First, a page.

The Acting Conservatory program at Imagination Stage is one of our theatre’s most rigorous training programs for young actors. After a year and a half of studying concepts such as character building, script analysis, physicality, vocal skills, and scene work, the students’ final semester is spent working with a director and a team of designers from the DC professional theatre community.
This year, the Acting Conservatory Class of 2017 will present their production of David Lindsay-Abaire’s Snow Angel. This professionally polished production represents a graduation ceremony for these young actors, but instead of caps and gowns, the students wear hats and gloves to take you on a mysterious snow day adventure. When the quiet town of Deerpoint, Vermont is hit by the biggest blizzard in 107 years, a mysterious girl named Eva steps out of a snow bank and into the lives of 14 confused teenagers who are asked to help her in her search. What Eva’s searching for —and who she truly is—becomes a mystery that baffles, divides, and energizes the teens of Deerpoint. Told through journal entries and interactions among the students over the course of a single day, Snow Angel is a funny and eerie tale of teen angst, discovery, and the power of believing.
We were lucky to have the opportunity to sit down with Stage Manager and current Education Apprentice, Paulina Campbell, to discuss her experience working on the show.
Can you tell us about your role on the production team?
My main role is to be a support person. That means I’m there to keep everyone organized. That means everything from communicating with the parents, and with the students, to keeping track ofattendance.. In rehearsal, I keep track of all the blocking and the props. That way when we go into tech week, I’ll be able to talk the designers through how the show works. I’m also coordinating the props for the show, so I have been pulling and/or making all the props. Generally, I am maintaining the channels of communication between the parents, students, director, designers, and IStage staff.
You stage managed the ISPE (IStage Performance Ensemble) show, Disney’s Beauty and the Beast JR, earlier this year. .What differences do you notice between these two ensembles?
One of the things that is really cool about how this rehearsal process works is that the students are together for a year and a half before they get to production. What that means is that from day one, walking into the rehearsal room, they are already an ensemble. The director and I had to get to know them, but they already had this really tight bond. I think that has made a show about friendship and connection that much easier. Yes, they have learned a lot about acting, and yes, I’ve seen them come a long way as actors, but they are also a really tight group of friends.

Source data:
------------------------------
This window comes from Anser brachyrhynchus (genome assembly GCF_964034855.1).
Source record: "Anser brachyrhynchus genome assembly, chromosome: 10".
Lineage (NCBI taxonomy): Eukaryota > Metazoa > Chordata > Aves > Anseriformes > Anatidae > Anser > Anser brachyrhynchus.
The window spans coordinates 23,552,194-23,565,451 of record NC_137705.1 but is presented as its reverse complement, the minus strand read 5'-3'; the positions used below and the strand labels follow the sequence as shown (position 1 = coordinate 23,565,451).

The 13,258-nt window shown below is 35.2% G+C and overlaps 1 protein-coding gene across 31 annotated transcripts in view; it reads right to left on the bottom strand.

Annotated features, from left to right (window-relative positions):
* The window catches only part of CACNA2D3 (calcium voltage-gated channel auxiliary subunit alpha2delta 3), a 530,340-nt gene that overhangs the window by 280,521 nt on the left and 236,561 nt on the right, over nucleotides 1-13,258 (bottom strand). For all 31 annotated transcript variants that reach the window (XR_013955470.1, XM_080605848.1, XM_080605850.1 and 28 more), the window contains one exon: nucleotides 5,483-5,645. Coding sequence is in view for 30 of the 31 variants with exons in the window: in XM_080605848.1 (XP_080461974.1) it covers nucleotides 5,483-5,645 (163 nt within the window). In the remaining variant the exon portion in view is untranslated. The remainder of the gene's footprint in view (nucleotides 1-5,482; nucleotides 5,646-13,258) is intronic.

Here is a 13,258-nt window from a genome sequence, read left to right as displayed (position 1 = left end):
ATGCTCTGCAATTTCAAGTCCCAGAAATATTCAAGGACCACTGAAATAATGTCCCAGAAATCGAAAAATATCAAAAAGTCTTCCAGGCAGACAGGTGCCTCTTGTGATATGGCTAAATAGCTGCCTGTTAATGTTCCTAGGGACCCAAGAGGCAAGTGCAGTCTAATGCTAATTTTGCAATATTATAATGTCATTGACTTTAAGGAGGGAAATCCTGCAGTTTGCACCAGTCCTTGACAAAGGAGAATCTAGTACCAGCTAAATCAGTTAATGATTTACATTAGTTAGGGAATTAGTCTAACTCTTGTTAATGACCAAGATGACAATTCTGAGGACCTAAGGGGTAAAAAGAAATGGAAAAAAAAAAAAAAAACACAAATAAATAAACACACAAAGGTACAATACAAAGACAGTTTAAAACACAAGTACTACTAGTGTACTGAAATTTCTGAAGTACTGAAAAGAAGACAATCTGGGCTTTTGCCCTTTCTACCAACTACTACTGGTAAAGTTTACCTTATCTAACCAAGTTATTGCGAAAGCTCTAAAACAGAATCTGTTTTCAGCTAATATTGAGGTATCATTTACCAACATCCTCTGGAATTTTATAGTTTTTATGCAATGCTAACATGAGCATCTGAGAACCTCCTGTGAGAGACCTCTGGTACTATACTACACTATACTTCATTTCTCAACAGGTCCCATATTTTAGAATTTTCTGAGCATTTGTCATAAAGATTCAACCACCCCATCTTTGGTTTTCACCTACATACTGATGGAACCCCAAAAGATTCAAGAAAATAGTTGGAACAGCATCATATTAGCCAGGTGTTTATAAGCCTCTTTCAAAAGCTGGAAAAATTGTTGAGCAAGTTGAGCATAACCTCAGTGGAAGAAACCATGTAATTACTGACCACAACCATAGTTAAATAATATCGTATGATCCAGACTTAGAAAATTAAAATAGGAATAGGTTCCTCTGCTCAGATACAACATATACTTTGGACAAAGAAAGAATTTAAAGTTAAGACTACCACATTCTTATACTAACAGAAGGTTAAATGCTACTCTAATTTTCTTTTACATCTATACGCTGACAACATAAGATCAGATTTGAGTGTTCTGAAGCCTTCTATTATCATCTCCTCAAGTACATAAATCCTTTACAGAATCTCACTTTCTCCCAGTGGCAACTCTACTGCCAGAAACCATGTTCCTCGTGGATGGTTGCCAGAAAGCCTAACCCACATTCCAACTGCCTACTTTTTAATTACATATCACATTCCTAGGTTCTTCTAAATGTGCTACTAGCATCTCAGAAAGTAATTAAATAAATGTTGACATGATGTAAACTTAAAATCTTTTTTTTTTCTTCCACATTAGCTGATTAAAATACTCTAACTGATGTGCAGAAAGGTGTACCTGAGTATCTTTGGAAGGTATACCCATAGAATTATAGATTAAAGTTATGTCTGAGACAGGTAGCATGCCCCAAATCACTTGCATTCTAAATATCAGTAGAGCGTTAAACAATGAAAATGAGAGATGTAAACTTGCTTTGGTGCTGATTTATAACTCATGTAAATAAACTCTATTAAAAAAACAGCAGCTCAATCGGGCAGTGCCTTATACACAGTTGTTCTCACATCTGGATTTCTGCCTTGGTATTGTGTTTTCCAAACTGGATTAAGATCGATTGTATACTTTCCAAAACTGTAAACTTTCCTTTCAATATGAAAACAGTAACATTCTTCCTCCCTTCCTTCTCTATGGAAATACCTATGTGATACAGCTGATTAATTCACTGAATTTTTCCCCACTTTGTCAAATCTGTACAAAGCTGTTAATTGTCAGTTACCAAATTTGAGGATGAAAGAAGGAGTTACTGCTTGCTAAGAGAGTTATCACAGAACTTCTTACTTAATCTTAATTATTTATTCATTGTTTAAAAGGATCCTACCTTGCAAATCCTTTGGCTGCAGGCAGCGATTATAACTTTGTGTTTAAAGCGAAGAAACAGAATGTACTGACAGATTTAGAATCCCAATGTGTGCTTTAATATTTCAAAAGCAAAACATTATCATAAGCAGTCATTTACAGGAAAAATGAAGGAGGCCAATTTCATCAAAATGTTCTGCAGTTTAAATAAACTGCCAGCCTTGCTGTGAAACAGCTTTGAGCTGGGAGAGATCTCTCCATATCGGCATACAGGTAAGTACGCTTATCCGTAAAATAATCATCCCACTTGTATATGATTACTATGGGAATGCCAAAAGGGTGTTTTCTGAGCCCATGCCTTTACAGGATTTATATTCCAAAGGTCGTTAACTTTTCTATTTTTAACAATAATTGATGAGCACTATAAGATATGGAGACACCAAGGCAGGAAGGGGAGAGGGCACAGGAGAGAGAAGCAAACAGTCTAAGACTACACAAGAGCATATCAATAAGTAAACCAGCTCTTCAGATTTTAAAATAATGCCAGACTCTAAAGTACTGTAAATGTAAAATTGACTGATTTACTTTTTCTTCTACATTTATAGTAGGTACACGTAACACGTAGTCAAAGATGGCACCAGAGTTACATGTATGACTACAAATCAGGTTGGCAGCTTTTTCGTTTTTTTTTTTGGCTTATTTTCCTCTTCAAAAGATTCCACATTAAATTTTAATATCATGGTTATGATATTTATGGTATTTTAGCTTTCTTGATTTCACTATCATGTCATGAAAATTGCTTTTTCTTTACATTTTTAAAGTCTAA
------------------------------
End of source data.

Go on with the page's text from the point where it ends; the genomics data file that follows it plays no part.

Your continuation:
What have been your favorite moments from the rehearsal process?
One night, we finished rehearsal earlyand had an indoor snowball fight! On a more general note, I’v enjoyed the moments of fine tuning and adding depth to scenes. The actors have started to connect to their characters more deeply. It’s been very exciting for me to see that and to be so caught up in the scene even though I’ve seen it a hundred times.
In your own words, tell us why audiences should see this production.
People should come see the show because the actors have worked really, really hard on it. This is their celebration of what they have learned through the Acting Conservatory, and I think they have come a really long way from where we started in January. I think the show itself is an interesting exploration of community, as well as the power of storytelling to both divide us and bring us together. It’s very simple and very sweet, and I think people will enjoy that.
On the first day of the rehearsal process, the students of the Acting Conservatory class of 2017 set a goal to get people to appreciate non-musical theatre. Paulina Campbell, the stage manager and “guardian angel” of the Snow Angel cast believes they achieved their goal. You won’t want to miss it!
The show runs April 28-30 in the Christopher and Dana Reeve Studio Theatre. Buy tickets here!